Baba Ghor and the Ratanpur Rakshisha

in Journal of the Economic and Social History of the Orient

Abstract

As the patron saint of the Indian agate bead industry, Baba Ghor is very important in any reconstruction of its history. The facts about him are quite scanty; we can only hypothetically reassemble them and understand his myth. Abbas, or Habash, a scion of the Malwa Ghors, died in a skirmish near Ratanpur in the early 15th century, probably fighting Ahmed Shah of Gujarat. He was buried on the hill which had long been sacred and was once graced with a fine temple of Makkhan Devi, the Mother Goddess. Her temple was likely destroyed by Ahmed's troops, not those of the Malwa Ghors. Ghor's grave became a place of pilgrimage, first serving the waxing Muslim strength in the area by providing an approved focus of worship. In time it became even more important to the Siddis, who appropriated Ghor as one of their own. He gave the Ratanpur Siddis respectability: in turn they serve his memory. The legends of Baba Ghor and the Ratanpur Rakshisha are not mere fantasy, for they serve the truth as symbols. Ghor represents the coming of Islam, the loss of the old gods, the destruction of the temples, and the forgetting of the old ways. A new dispensation came to Ratanpur and the agate bead industry, and as a result the age-old commerce changed its focus as Cambay replaced Limodra as the lapidary center. Ghor is alive for the Siddis and other Muslims in whose hands the industry is still concentrated. In a very real sense Ghor did encounter the Ratanpur Rakshisha. The Indian agate bead industry has never been the same since, nor can it be understood without taking their battle into account.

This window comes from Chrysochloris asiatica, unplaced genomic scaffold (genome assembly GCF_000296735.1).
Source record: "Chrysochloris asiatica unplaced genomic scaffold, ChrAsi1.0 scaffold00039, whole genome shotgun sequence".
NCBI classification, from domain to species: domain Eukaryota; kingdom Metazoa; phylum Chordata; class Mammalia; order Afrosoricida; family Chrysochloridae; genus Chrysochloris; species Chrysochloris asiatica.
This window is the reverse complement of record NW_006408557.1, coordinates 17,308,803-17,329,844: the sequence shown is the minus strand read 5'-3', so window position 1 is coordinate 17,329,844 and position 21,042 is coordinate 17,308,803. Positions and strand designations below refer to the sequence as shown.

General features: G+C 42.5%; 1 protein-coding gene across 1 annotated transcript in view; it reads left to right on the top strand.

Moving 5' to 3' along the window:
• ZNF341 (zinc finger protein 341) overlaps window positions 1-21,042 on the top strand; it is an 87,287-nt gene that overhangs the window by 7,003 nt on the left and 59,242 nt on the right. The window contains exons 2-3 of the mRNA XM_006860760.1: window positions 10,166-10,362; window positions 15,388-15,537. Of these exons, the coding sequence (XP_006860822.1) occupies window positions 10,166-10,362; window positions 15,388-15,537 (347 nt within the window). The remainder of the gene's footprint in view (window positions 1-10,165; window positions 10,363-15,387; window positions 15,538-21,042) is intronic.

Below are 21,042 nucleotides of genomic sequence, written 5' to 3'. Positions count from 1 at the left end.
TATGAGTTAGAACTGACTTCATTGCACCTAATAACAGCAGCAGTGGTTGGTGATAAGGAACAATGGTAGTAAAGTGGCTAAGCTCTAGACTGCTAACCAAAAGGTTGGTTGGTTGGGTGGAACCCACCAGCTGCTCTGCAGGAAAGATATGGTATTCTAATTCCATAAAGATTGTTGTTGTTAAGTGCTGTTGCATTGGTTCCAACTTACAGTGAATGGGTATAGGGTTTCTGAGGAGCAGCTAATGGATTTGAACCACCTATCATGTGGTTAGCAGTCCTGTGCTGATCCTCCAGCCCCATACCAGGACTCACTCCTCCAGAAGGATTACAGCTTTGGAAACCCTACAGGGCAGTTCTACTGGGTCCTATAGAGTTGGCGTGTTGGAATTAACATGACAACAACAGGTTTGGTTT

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Baba Ghor and the Ratanpur Rakshisha

in Journal of the Economic and Social History of the Orient

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